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EB Games Australia pulls sexy games Gal Gun: Double Peace & Senran Kagura Estival Versus from stores, website

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Gal Gun: Double Peace and Senran Kagura Estival Versus have been removed from EB Games Australia’s website after an article by Kotaku yesterday highlighted over-sexualised elements of the games’ genre.

Gal Gun, available at the start of next month, features a bunch of suggestive touching, love-starved schoolgirls and other sexualised hijinks.

“Build up that combo meter and you can enter touch mode, which basically turns whichever targets you stroke to completion into orgasm bombs,” Kotaku’s Mike Fahey said of Gal Gun in a post deemed not safe for work (NSFW) yesterday. “That sentence goes into the scrapbook.”

“Others are wondering how a game like this gets approved for Western release,” Fahey continues. “According to publisher PCube, it was surprisingly easy. They expected a fight, and it just breezed right through. Having enjoyed that success, the publisher is also bringing Valkyrie Drive, the game about girls making out to turn each other into weapons, to the West later this year. Apparently all they had to do was ask.”

Gal Gun received an R18+ classification from the Australian Classification Board, which cites strong impact themes, high impact sex and mild impact violence.

Senran Kagura Estival Versus is quite similar, featuring sexy girl heroines and a revealing costume destruction system.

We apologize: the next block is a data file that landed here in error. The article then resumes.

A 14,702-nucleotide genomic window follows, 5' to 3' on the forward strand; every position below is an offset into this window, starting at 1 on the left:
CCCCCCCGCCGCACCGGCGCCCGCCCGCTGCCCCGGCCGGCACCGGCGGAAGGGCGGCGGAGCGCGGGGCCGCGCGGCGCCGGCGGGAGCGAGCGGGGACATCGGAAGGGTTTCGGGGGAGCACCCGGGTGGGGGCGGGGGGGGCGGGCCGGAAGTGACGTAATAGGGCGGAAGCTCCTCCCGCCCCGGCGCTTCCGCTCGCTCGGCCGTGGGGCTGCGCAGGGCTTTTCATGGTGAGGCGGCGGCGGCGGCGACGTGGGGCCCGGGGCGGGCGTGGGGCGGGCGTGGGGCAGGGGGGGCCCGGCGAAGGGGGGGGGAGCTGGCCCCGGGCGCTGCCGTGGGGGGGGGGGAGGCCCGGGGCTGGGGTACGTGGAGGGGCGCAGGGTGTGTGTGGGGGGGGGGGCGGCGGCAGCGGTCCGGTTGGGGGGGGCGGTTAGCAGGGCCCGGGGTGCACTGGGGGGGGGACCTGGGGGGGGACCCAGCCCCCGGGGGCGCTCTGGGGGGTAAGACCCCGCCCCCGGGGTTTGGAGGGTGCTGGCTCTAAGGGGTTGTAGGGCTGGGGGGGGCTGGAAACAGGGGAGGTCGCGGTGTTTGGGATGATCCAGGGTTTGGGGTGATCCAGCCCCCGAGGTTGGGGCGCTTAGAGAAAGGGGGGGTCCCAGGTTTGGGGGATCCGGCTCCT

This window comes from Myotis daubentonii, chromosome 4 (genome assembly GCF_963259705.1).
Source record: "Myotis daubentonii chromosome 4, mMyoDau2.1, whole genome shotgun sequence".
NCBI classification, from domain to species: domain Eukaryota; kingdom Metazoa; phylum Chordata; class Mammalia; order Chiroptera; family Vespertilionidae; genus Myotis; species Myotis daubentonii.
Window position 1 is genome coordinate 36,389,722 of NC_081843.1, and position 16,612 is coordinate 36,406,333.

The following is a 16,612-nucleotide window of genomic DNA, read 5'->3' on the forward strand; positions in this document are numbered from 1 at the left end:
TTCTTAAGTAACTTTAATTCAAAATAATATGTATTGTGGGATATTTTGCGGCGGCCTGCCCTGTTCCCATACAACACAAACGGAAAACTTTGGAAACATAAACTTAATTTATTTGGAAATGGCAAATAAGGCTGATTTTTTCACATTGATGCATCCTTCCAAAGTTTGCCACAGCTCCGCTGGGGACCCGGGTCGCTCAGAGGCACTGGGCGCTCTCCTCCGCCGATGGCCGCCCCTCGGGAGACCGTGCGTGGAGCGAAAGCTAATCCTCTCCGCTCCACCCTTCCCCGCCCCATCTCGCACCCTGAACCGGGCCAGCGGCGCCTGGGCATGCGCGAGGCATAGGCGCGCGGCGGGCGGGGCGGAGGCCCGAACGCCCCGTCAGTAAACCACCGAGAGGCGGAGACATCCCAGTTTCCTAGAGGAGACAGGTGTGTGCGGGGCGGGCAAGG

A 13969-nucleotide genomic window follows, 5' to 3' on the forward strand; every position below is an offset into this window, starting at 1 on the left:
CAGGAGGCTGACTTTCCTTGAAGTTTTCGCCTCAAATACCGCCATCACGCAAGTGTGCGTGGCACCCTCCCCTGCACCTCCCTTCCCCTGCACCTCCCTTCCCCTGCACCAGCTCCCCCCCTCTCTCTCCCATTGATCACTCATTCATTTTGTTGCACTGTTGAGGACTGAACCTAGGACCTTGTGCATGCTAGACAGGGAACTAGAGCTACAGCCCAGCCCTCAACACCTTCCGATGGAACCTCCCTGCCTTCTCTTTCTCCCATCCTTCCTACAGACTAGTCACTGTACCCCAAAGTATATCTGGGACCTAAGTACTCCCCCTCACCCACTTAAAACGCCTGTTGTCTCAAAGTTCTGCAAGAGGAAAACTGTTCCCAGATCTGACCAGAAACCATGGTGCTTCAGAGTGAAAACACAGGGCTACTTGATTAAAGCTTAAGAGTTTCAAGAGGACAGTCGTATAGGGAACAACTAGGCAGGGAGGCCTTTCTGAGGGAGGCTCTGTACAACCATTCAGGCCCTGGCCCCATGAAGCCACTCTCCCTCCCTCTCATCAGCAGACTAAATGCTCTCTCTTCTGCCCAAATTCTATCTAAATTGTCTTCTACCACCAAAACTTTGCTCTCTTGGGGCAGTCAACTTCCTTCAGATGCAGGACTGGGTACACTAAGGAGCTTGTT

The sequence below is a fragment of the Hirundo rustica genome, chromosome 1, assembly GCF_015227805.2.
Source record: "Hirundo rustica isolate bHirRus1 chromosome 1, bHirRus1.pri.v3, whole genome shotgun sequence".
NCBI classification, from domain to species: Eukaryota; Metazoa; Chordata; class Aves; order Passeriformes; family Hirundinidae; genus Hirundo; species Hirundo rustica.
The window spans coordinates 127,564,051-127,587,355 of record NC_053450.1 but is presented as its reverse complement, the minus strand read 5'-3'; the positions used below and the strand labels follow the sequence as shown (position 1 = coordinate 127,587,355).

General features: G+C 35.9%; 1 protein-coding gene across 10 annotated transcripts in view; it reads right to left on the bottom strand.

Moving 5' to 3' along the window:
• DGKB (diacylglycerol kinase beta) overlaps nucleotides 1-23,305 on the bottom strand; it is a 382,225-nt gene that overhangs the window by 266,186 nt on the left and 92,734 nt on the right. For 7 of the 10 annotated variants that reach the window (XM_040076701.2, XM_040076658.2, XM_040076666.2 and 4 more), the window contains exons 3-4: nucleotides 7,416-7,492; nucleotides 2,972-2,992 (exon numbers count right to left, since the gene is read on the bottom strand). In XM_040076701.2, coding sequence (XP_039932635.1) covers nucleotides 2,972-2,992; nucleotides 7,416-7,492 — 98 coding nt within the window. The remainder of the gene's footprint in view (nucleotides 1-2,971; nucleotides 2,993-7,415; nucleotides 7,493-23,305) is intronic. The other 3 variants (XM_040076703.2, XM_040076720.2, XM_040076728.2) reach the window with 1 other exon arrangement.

Google’s caching feature shows that both titles were still available on EB Games’ website yesterday as late at 5.00 pm AEST. The pages are now listed as “page not available”.

A tweet from PCube’s Geraint Evans, Head of Marketing at the publisher, seems to suggest the pull was intentional.

We’ve gone to EB Games Australia for comment around the circumstances of the removal, and to clarify that the games have also been removed from retail stores.

Senran Kagura Estival Versus is already available on PS4 and PS Vita, and Gal Gun: Double Peace will be released on 1 August for the same systems. The games are still available digitally.

Update: EB Games has responded in regards to this issue.

“Australians who are 18 years or older have the right to make their own choices about what video games they play,” an EB representative told Stevivor via statement.

“We assess our product range on a regular basis using a number of key business factors, including sales rates. In this instance we have made the decision to no longer stock these products.

“The extremely small number of customers who have an existing preorder are still able to collect their copy of these titles.”

The representative also confirmed that the games will not be available in retail stores, apart from the pre-orders mentioned above.

Thanks, Jonathan!